Who should come and see the show and who might you expect to see in the audience?
Anyone with any interest in Pussy Riot themselves or their politics should definitely come to the show, but even if you don’t have any political interest you should come because you’ll learn about what Pussy Riot do and how important that is to all our lives, particularly at the moment in a world of Trump, Brexit and Le Pen. I think it’s important to express our freedom of speech and that’s something we should hold very dearly. It’s a different audience than I would usually expect. There is something so important to be said in this show, and I hope it asks the audience to question their own beliefs and what they themselves would be prepared to stand up for.
After what’s happened with Harvey Weinstein, Inside Pussy Riot seems particularly relevant – how much is this a feminist piece and how much is it universally anti-establishment?
Well I think you can’t really talk about Pussy Riot without it being an issue of feminism, but whether we like to or not, we can’t really escape issues of patriarchy now, be that Putin or Trump or indeed Weinstein. Our world, our society, is run by lots of rich white men in positions of power – and we’re aware as privileged white males of the irony of saying that. Essentially the two things [feminism and patriarchy] are intrinsically linked.
We were also keen to make sure that this was female-led as well, with a female director and a female designer, but we also took a creative decision that the whole cast is female and I think that was hugely important.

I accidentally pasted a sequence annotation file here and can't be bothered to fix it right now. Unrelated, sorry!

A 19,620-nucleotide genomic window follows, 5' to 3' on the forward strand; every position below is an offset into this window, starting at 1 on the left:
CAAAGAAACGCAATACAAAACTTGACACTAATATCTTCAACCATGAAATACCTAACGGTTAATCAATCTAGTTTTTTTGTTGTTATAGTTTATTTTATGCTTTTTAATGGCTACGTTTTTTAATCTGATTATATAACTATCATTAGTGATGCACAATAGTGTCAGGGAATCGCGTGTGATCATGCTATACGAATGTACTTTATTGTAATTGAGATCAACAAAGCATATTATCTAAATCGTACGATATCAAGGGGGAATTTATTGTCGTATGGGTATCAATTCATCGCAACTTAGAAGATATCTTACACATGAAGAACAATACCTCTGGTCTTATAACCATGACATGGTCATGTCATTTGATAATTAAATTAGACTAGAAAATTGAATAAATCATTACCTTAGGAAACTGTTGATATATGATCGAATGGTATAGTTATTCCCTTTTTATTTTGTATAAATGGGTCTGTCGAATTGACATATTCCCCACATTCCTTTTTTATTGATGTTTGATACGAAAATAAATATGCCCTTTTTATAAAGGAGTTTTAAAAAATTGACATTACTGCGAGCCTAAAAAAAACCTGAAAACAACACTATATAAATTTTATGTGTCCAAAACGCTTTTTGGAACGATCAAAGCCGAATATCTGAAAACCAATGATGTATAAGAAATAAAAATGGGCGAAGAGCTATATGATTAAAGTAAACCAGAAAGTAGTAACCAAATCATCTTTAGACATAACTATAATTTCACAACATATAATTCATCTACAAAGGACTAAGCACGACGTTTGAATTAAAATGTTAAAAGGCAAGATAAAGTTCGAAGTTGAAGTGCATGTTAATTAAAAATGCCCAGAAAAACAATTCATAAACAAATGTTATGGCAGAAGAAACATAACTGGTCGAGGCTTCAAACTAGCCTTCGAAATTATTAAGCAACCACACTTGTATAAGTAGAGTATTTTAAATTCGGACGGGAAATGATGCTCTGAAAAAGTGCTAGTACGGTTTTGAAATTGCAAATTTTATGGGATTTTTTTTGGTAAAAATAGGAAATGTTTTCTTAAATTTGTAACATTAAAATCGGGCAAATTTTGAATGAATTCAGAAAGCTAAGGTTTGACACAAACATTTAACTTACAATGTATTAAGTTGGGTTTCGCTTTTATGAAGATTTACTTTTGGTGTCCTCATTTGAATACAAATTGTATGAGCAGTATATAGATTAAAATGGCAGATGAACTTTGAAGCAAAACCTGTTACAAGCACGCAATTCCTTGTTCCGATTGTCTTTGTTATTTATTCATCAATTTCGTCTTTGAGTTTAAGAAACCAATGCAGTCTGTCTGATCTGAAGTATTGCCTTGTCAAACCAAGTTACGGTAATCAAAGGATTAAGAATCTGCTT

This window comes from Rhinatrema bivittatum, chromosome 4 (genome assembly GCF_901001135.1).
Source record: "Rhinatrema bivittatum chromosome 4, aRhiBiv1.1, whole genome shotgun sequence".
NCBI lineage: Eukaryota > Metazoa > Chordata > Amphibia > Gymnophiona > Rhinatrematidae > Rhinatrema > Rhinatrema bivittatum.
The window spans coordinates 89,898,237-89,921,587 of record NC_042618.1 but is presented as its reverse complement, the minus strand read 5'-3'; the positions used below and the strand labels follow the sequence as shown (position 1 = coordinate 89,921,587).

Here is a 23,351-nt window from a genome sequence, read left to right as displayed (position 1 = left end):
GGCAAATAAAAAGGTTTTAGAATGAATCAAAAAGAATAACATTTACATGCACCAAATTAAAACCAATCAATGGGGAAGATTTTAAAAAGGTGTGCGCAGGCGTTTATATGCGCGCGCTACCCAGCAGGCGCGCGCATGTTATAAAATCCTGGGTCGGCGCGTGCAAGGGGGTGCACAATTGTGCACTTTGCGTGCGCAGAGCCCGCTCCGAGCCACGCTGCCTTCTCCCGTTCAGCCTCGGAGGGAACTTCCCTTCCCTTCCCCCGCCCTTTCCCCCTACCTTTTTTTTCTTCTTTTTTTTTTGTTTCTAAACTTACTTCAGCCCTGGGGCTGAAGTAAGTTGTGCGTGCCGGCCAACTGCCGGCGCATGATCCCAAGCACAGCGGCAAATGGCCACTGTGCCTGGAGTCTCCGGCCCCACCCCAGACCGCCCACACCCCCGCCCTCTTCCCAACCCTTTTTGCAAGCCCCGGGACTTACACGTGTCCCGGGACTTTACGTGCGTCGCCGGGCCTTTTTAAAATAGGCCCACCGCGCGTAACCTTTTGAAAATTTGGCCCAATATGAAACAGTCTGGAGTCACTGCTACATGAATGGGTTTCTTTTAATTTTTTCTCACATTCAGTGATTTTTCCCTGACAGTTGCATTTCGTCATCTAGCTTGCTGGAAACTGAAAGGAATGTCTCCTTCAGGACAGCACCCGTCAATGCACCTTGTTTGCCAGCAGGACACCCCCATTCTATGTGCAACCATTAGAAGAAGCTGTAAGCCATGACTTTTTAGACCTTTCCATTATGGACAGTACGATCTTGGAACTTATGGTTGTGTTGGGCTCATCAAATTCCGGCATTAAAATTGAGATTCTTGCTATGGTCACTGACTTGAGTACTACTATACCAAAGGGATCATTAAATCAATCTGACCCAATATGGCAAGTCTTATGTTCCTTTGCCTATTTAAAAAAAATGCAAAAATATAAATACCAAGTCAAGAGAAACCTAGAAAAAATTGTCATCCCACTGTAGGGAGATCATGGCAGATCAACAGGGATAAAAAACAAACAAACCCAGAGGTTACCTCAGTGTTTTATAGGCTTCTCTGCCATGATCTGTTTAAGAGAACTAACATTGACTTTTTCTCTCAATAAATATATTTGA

Essentially we wanted the piece to feel as if Pussy Riot had taken over the asylum. We’re not creating a prison simulator experience – it’s very much Les Enfants Terribles’ take on what happened.
How did you both meet and Les Enfants Terribles begin?
We met about 17 years ago as actors in an open-air Shakespeare production. Ollie was going on to do a Berkoff Play at the Edinburgh Festival and asked me (James) to come on-board. We did a play in Edinburgh every year until 2006 – everything really began from there. Venues started to become interested in us…one of the big transition shows was the first incarnation of Terrible Infants ten years ago, which opened a lot of doors for us and took us all over the world.
And what are you working on next?
We like to choose things which excite us and also that lend themselves to a particular genre. The next big project is taking Alice’s Adventures Underground to China – so we’re off to Shanghai to oversee that.
How’s your Chinese?
I think we’re just going to have to trust they’re saying the right things!
And finally…is there any fear that the KGB may come knocking on your door after Inside Pussy Riot?
It’s not something we ever thought about at the start – but a month in once we started developing the piece we thought “Maybe this is something we should think about!” – especially as we are working with Nadya, who is very public about her opposition to Putin and other political figures. We believe it’s important to champion free speech, that’s something worth standing up for and ultimately, it’s a story worth telling.